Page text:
Frederick Ivor-Campbell, 73, SABR Historian, Killed In Auto Accident
- Noted baseball historian dies in crash
Ivor-Campbell was a scholar of game's history
FROM: East Bay RI.com ~
By Rob Merwin
A two-car, head-on crash claimed the life of Bristol
resident and noted baseball historian Frederick
Ivor-Campbell, 73, on Interstate 195 in Fairhaven,
Mass., on Friday afternoon, July 24.
Mr. Ivor-Campbell was pronounced dead at the scene
after his eastbound 2007 Toyota Corolla was struck by
an SUV driven by a 52-year-old Charlestown man,
Charles Jones, who crossed the median from the
westbound lane, according to reports.
Mr. Ivor-Campbell's passenger and wife, Alma
Campbell, 72, was transported to St. Luke's Hospital
in New Bedford with serious injuries. Mr. Jones was
taken to St. Luke's Hospital with minor injuries.
Massachusetts State Police are investigating the crash.
"It is with great sadness that we report the death of the
baseball historian Frederick Ivor-Campbell," wrote
sports writer Mark Lamster, founder of YFSF.org, a blog
site for Yankee and Red Sox fans. "He was a kind man
and a serious scholar of the game. His death is a loss to
all those who care about the sport."
A baseball enthusiast, Mr. Ivor-Campbell was a member
of the Society for American Baseball Research (SABR),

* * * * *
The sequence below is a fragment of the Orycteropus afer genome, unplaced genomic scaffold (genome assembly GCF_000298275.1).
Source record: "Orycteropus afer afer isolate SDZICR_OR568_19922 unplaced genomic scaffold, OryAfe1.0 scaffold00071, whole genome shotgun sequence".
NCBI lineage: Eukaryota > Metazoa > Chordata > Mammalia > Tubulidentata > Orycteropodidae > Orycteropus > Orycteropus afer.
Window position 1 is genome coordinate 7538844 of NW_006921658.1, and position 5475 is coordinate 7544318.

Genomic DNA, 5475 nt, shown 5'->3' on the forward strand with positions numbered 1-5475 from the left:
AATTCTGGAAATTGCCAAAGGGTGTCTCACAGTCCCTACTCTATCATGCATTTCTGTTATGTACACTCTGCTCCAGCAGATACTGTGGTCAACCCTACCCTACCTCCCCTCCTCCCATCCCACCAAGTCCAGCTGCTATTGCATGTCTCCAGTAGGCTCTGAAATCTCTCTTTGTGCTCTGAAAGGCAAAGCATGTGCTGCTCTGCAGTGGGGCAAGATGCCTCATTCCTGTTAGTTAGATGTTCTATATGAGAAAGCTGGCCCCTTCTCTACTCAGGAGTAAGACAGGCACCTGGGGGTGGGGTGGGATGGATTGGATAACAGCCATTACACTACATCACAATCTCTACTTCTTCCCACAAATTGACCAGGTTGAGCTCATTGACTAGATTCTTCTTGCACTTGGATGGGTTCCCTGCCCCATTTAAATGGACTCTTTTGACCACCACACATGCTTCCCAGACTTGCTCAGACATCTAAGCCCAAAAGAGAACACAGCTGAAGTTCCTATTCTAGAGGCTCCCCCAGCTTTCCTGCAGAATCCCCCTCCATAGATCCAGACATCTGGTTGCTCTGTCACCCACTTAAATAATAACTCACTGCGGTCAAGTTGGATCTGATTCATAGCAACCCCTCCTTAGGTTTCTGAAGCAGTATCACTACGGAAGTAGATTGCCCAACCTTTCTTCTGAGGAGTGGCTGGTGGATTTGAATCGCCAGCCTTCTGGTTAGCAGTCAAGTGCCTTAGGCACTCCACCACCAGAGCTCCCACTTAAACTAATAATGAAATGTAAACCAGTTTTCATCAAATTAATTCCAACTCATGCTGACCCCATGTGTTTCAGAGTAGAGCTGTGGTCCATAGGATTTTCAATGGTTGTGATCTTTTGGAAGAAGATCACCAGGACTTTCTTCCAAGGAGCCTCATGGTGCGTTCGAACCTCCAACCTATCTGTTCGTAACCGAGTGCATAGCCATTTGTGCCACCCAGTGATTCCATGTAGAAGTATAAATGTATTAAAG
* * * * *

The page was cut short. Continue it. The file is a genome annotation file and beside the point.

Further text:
an international organization based in Ohio that fosters
the study of baseball and documentation of its history.
He received its most prized distinction, the Bob Davids
Award, in 2003.
Other writers on various Internet message boards expressed
sadness when they heard of the news, and many noted
Mr. Ivor-Campbell's dedication to the game.
"The baseball history world is shocked to learn of the death
of one of its notable historians," noted one writer. "He has
been a source of inspiration for me in my research and
encouraging me in my pursuit of my various research projects."
Mr. Ivor-Campbell had written for numerous SABR
publications, as well as Total Baseball and the Biographical
Dictionary of American Sports, and served in several
administrative capacities for the organization.
In a 1997 Bristol Phoenix interview, Mr. Ivor-Campbell said
he made annual pilgrimages to Cooperstown, N.Y., for research
at the Baseball Hall of Fame.
"My interest goes as far back as the 1800s, the beginning of the
game," he said. "I'm still an avid fan - I love to get out to a